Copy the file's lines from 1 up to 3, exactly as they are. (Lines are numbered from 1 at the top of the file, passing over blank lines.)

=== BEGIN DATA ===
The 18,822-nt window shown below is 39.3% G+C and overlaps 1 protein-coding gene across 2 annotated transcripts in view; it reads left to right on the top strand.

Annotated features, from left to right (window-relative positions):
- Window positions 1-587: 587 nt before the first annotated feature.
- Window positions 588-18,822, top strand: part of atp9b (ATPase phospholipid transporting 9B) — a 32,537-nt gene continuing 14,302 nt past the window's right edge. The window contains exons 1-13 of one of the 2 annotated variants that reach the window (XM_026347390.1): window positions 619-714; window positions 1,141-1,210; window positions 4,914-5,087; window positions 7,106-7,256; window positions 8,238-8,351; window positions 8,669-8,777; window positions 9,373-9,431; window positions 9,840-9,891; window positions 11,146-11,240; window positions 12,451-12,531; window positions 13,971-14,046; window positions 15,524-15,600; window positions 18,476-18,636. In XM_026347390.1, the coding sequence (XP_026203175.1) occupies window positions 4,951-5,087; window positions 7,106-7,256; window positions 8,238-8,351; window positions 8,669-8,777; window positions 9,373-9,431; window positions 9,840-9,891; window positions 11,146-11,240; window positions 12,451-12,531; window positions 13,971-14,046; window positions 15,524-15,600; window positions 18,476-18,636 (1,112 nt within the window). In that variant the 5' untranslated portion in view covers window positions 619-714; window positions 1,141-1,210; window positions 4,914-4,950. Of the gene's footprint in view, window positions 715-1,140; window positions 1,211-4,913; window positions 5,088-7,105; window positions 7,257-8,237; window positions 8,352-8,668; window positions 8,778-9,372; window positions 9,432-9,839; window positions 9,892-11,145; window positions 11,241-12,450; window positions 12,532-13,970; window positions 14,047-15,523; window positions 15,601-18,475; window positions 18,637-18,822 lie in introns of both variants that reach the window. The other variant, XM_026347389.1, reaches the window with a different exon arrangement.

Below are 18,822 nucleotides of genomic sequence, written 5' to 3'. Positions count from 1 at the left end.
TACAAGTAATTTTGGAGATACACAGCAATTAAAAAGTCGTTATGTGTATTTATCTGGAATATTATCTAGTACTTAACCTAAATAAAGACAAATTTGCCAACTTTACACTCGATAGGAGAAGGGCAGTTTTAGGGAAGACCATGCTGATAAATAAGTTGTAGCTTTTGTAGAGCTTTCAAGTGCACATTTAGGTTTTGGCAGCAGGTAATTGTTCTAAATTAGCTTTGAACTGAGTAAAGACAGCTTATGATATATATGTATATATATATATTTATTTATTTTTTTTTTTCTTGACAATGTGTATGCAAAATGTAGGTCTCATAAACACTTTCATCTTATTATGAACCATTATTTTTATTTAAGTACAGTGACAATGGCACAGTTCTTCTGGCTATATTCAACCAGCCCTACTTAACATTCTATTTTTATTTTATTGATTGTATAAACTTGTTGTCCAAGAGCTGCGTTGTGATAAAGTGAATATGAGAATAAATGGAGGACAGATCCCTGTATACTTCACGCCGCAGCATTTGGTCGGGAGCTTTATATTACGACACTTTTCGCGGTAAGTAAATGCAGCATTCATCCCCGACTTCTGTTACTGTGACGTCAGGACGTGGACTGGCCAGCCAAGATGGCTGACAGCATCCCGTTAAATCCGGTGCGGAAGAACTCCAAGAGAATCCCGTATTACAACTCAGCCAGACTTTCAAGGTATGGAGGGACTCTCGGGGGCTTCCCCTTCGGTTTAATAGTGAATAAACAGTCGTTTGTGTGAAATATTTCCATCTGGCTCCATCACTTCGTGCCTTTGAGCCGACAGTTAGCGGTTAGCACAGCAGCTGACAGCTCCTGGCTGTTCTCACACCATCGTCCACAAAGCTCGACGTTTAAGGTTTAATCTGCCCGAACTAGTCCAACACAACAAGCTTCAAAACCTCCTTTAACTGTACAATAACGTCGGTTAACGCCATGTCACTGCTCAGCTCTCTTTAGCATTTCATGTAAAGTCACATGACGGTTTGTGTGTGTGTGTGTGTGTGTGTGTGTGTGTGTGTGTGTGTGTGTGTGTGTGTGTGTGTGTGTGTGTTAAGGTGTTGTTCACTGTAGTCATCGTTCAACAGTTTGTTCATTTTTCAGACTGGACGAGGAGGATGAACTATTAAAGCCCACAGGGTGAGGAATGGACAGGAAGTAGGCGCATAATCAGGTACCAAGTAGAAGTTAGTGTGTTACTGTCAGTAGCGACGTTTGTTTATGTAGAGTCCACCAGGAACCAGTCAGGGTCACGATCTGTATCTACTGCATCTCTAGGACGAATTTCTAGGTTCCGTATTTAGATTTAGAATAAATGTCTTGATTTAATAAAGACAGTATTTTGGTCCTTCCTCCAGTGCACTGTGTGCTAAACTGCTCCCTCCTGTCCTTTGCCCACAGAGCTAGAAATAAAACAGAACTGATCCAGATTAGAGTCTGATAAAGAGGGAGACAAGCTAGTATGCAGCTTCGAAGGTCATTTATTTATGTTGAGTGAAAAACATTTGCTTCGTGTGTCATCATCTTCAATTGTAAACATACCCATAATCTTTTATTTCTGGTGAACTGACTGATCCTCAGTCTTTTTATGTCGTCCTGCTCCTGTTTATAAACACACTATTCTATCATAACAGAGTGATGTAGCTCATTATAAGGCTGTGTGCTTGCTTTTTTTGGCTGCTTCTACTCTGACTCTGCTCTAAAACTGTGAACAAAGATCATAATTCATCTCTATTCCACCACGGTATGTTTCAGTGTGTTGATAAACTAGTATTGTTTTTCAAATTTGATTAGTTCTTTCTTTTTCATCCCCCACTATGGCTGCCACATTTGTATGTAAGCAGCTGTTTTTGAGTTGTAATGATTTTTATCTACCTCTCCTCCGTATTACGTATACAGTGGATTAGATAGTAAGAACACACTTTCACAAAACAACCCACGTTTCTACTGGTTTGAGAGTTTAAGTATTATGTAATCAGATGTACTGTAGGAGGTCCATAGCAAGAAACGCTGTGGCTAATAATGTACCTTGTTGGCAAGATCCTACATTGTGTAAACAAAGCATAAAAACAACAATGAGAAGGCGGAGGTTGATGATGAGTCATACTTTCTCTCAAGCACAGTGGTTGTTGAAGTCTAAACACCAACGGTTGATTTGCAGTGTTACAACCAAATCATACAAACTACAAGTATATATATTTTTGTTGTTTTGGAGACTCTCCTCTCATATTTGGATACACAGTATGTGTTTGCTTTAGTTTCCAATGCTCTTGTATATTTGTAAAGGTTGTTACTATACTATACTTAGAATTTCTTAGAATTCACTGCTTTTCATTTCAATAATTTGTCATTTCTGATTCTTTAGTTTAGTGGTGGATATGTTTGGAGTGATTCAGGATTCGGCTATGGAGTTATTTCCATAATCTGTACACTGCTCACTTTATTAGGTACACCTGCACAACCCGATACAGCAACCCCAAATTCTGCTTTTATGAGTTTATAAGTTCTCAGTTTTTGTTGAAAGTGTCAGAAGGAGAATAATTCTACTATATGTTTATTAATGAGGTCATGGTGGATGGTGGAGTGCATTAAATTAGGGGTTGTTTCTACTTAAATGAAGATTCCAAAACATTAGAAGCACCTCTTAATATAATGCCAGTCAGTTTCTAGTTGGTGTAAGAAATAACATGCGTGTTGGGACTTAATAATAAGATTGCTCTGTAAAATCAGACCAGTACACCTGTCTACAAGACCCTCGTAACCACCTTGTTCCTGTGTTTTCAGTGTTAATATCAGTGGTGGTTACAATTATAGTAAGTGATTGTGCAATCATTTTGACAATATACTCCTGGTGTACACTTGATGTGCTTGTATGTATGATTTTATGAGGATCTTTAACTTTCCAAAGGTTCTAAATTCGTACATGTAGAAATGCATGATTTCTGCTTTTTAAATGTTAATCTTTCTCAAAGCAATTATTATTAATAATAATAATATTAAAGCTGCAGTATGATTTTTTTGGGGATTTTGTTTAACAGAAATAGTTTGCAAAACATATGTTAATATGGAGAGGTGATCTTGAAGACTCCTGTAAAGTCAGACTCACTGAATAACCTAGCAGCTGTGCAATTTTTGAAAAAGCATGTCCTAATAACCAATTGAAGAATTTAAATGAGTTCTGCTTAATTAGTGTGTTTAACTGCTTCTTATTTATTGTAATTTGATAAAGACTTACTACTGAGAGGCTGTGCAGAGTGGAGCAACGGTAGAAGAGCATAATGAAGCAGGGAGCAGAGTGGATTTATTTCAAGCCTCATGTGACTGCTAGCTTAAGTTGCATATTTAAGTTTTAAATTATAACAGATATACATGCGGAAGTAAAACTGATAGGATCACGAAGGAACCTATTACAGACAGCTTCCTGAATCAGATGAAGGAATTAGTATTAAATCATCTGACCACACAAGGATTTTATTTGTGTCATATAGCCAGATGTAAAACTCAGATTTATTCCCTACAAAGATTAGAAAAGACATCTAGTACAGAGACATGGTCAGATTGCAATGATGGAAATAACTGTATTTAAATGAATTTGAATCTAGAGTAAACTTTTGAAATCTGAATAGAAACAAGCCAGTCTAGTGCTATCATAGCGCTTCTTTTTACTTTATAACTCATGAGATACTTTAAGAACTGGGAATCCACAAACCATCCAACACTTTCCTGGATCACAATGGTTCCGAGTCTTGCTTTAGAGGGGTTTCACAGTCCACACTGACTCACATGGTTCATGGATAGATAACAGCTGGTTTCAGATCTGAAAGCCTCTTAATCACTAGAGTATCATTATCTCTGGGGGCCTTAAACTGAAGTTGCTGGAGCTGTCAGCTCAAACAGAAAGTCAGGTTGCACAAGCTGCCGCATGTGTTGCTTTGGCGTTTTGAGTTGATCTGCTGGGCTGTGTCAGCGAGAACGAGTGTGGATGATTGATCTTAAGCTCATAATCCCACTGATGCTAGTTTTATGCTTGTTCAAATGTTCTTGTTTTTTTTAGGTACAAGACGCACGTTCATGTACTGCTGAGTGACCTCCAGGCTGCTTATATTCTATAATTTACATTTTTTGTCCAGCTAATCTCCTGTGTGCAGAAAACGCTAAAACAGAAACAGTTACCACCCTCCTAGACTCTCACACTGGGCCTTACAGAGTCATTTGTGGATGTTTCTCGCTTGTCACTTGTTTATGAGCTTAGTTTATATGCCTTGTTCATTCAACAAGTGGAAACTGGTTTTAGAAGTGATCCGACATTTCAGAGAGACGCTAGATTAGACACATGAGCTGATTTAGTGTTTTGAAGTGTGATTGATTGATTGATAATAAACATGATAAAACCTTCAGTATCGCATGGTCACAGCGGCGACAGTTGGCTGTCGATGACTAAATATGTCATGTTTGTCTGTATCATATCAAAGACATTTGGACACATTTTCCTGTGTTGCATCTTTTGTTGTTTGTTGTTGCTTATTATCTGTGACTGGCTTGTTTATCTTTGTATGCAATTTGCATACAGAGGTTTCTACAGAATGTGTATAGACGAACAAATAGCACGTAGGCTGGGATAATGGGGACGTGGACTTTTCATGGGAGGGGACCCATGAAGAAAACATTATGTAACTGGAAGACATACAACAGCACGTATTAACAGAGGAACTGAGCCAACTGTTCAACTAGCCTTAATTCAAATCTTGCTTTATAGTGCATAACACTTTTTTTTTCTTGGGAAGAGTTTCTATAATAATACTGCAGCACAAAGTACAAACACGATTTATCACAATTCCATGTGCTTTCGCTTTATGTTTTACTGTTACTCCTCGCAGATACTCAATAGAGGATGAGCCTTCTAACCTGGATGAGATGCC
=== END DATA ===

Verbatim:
The 18,822-nt window shown below is 39.3% G+C and overlaps 1 protein-coding gene across 2 annotated transcripts in view; it reads left to right on the top strand.

Annotated features, from left to right (window-relative positions):
- Window positions 1-587: 587 nt before the first annotated feature.